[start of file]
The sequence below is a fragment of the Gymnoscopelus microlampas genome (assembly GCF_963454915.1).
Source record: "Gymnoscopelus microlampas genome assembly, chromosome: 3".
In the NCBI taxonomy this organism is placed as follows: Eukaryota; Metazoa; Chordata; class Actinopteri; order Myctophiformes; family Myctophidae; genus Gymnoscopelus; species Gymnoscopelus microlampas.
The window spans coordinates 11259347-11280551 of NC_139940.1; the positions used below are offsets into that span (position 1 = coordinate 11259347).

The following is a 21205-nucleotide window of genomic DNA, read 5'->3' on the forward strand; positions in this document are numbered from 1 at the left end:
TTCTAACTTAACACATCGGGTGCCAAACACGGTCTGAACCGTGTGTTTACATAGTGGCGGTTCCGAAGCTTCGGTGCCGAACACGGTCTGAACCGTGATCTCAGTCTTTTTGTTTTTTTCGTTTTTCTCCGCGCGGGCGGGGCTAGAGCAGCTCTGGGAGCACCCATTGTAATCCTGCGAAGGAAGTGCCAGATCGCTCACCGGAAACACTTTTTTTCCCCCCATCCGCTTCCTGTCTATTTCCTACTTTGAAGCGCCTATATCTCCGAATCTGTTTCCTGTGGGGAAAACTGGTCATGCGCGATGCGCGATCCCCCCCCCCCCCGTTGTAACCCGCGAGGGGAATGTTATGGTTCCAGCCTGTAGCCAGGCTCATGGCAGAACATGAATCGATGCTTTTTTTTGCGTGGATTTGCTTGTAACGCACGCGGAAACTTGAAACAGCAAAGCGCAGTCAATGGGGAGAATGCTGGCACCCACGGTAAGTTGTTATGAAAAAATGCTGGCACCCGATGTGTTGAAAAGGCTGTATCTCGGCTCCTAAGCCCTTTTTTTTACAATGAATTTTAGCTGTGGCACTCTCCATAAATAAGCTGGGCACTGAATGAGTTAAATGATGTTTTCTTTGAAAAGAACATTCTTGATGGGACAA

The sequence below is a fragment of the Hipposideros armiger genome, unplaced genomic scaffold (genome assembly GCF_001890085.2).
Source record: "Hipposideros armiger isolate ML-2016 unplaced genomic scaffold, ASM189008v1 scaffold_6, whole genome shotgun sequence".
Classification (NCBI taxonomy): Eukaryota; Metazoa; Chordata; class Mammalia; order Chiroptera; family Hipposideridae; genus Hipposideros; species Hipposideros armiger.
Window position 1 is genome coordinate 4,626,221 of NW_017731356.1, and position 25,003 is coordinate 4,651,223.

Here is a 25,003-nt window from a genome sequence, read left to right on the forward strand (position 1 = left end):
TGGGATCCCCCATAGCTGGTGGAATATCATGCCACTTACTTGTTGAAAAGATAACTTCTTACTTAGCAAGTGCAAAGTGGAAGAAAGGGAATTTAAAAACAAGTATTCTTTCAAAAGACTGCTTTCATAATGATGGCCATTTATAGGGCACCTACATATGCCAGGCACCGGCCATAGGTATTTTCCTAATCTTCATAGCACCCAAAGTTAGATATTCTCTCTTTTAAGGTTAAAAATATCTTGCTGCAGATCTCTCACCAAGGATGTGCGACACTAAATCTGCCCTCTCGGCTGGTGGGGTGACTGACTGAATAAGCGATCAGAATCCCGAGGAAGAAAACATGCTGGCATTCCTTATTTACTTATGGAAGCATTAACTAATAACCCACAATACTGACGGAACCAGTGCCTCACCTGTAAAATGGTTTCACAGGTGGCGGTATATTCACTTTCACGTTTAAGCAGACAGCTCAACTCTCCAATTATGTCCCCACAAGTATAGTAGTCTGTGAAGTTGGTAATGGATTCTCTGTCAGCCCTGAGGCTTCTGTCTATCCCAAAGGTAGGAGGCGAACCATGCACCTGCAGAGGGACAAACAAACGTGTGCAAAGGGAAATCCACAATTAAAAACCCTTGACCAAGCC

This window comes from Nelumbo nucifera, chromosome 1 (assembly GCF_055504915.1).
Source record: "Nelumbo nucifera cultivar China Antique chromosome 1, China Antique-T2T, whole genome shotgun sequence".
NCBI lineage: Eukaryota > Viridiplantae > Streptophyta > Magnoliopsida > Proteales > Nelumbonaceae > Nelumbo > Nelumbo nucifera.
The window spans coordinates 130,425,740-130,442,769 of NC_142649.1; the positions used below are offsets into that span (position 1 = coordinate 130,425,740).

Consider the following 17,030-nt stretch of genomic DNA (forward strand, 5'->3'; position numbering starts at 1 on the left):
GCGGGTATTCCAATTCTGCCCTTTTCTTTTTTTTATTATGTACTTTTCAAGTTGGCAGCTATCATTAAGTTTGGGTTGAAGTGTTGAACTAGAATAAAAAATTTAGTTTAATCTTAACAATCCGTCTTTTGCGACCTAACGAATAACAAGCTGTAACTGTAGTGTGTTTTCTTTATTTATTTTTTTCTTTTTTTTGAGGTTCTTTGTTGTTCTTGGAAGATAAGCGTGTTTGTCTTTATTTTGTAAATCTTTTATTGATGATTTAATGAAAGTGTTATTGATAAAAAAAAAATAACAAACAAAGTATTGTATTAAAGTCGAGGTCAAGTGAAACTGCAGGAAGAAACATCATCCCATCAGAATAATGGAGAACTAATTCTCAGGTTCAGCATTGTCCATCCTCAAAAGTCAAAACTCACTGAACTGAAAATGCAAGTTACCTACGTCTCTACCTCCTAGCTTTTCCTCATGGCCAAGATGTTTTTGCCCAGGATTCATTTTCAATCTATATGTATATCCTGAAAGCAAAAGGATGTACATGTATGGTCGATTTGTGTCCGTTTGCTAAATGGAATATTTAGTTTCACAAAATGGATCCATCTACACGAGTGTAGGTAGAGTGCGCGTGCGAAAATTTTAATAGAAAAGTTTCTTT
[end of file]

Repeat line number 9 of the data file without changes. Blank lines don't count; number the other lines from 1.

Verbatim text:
Classification (NCBI taxonomy): Eukaryota; Metazoa; Chordata; class Mammalia; order Chiroptera; family Hipposideridae; genus Hipposideros; species Hipposideros armiger.